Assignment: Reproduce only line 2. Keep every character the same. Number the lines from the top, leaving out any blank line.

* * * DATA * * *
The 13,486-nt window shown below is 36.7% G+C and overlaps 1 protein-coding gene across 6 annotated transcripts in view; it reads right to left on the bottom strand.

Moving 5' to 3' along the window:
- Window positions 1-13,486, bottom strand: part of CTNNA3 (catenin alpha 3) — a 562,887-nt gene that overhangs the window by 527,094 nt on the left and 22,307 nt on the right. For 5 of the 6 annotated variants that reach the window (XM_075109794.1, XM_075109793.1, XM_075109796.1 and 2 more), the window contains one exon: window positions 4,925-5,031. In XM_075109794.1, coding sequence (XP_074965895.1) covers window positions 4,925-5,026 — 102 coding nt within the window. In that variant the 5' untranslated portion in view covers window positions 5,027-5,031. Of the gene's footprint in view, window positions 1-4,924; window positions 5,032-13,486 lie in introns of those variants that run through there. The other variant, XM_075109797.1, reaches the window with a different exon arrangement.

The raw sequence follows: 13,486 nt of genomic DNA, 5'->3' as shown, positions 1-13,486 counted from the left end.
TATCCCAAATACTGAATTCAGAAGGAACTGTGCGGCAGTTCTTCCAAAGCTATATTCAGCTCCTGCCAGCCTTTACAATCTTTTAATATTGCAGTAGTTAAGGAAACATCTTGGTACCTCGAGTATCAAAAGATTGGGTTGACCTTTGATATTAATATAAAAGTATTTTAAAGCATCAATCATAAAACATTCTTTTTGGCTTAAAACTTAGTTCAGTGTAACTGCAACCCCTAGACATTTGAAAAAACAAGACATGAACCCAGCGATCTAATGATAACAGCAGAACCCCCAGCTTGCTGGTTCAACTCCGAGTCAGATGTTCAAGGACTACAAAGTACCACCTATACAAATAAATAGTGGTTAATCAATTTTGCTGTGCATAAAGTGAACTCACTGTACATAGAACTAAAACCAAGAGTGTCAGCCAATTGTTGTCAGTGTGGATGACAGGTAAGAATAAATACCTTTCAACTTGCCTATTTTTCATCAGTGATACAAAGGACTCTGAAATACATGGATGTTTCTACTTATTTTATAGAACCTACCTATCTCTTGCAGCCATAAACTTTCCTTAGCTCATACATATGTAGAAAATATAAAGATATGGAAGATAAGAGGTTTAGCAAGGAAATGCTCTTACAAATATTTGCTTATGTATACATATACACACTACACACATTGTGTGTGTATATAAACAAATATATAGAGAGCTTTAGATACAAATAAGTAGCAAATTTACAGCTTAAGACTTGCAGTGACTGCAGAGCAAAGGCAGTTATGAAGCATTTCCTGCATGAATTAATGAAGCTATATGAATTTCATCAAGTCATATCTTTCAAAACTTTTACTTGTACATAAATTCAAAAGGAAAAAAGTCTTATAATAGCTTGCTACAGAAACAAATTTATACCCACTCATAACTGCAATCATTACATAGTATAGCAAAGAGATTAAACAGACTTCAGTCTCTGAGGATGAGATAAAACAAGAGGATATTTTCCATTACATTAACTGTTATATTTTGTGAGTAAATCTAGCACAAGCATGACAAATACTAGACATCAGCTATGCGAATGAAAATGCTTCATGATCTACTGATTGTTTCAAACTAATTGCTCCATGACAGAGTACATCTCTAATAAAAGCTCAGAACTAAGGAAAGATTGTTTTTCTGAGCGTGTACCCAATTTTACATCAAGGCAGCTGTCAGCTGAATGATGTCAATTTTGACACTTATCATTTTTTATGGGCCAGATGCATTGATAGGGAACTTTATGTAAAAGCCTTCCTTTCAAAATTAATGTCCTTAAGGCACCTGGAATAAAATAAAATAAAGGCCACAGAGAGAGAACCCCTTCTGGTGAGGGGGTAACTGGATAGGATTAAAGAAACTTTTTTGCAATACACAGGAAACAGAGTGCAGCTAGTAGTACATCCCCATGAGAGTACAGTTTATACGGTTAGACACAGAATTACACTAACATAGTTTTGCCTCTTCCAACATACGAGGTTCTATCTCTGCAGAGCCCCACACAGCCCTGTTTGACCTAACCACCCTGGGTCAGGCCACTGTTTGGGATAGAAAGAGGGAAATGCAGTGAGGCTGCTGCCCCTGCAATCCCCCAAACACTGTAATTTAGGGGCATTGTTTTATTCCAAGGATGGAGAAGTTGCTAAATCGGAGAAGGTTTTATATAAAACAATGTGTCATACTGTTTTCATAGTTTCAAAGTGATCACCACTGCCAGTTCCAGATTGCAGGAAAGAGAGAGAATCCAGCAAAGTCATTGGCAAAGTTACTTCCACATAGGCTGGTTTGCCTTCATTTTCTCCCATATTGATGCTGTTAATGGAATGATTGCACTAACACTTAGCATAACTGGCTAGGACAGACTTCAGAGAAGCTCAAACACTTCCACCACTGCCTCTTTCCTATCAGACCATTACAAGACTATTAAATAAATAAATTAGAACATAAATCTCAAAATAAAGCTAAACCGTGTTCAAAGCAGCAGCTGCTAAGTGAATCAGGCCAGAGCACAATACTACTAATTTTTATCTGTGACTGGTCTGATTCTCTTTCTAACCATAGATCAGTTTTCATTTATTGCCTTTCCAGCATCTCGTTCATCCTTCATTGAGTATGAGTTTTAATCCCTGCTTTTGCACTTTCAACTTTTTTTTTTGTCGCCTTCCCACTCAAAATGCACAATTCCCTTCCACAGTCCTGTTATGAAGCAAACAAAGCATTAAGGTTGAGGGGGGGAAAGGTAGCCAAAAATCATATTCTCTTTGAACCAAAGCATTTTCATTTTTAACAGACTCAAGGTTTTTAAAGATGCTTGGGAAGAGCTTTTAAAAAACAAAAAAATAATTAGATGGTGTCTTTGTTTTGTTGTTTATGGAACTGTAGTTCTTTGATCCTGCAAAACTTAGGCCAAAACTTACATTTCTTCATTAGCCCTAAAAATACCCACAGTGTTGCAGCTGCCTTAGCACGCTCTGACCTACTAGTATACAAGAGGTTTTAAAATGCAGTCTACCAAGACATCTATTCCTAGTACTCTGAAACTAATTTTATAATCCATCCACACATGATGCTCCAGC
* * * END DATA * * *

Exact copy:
Moving 5' to 3' along the window: